Who was Turner anyway?

Who was Turner anyway?

Click on this image to find out who Turner was.

Field Musicians Wanted!

A Turner Bugler, 2004

Click on this image to learn about opportunities as a bugler, fifer or drummer with the Turner Brigade.

From Patterson, Missouri


November-December 1862

From The Missouri Democrat, Wednesday, November 5, 1862.


General Inspection and Review—The Arrest of Col. Fletcher—Col. Boyd—Prisoners, &c., &c.

PATTERSON, MO., Nov. 1, 1862.

Editors Missouri Democrat:
Yesterday was a “big day” with the troops here; there was a general inspection, review and muster for pay. Colonel Boyd, commanding Davidson’s Division in the field, was busy; all the officers were dressed up, and the soldiers were out in their best. The splendid 23d Iowa made an imposing show, but the Excelsior Regiment, 31st Missouri, being all present, and recently uniformed, presented the finest appearance of all the regiments reviewed. The soldierly bearing of the men was generally remarked. Col. Fletcher was as coolly and calmly commanding as though he had never been under arrest; folks about here having concluded that the aforesaid Col. Tom Fletcher, in military as well as civil matters, acts with a full knowledge of what he is about. His men idolize him, and he possesses the most perfect control over them, and his order seems to have the instantaneous effect of electricity to stop or to move his regiment.

Nobody here knows anything more about his arrest than that it was done by General John B. Gray, on account of a very firm refusal of Col. Fletcher’s to obey an order of Gen. Gray to take his command south of Patterson without having it armed in the manner he desired. His release was only known when he appeared on the parade ground in full uniform with his sword by his side. The most hearty cheers which we ever heard in this region greeted him from his men, and “made the welkin ring again.”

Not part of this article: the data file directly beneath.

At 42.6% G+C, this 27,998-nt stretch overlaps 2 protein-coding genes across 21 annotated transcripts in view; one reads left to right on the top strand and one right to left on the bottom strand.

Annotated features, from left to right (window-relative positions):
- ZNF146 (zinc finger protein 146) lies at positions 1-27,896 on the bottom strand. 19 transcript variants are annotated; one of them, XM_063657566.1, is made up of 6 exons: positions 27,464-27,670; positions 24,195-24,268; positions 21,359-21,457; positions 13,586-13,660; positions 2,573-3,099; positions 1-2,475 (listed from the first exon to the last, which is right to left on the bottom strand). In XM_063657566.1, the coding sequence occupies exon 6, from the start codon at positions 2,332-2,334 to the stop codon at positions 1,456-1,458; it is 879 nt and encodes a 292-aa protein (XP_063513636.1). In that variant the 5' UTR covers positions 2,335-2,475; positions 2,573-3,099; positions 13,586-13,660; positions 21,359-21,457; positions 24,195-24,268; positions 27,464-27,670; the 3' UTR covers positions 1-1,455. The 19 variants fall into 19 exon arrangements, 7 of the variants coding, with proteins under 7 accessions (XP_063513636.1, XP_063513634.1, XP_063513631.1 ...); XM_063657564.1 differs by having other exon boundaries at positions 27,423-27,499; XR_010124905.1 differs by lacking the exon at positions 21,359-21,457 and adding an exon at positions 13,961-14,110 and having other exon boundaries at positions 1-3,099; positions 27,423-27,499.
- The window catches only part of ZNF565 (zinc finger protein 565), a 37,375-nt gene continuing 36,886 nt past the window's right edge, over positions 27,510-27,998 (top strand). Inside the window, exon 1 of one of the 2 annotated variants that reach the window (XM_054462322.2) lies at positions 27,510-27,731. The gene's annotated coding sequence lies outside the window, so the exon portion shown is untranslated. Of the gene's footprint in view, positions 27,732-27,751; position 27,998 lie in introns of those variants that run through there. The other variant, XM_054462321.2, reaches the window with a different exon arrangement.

General Gray is going to Pilot Knob to take command of that post. Colonel Fletcher will be in command of the 1st Brigade.

Colonel Boyd, the “Ozark Boy,” as he is called—the fighting colonel of the southeast—is certainly one of the practical men of the times. His fighting qualities have been tested, and his off-hand, ready way of doing things calls forth the approval and admiration of the military men hereabouts.

About forty prisoners were sent up from here yesterday. They were a motley group, captured principally from Boon’s command, out on Current river; they were almost naked, some bare-footed, and some with moccasins made of raw hide.

This is a splendid place for an encampment, being a high, healthy situation, with plenty of wood and good water.

There are no rebels south of this in the State, except a small band in the swamps. Colonel Lazear, of the 12th cavalry, Col. Dewey, of the 23d Iowa, with Jaenseh, of the 31st Missouri Volunteers, have driven the last remnant of them into Arkansas. Our forces are now returning with a number of prisoners.

very respectfully,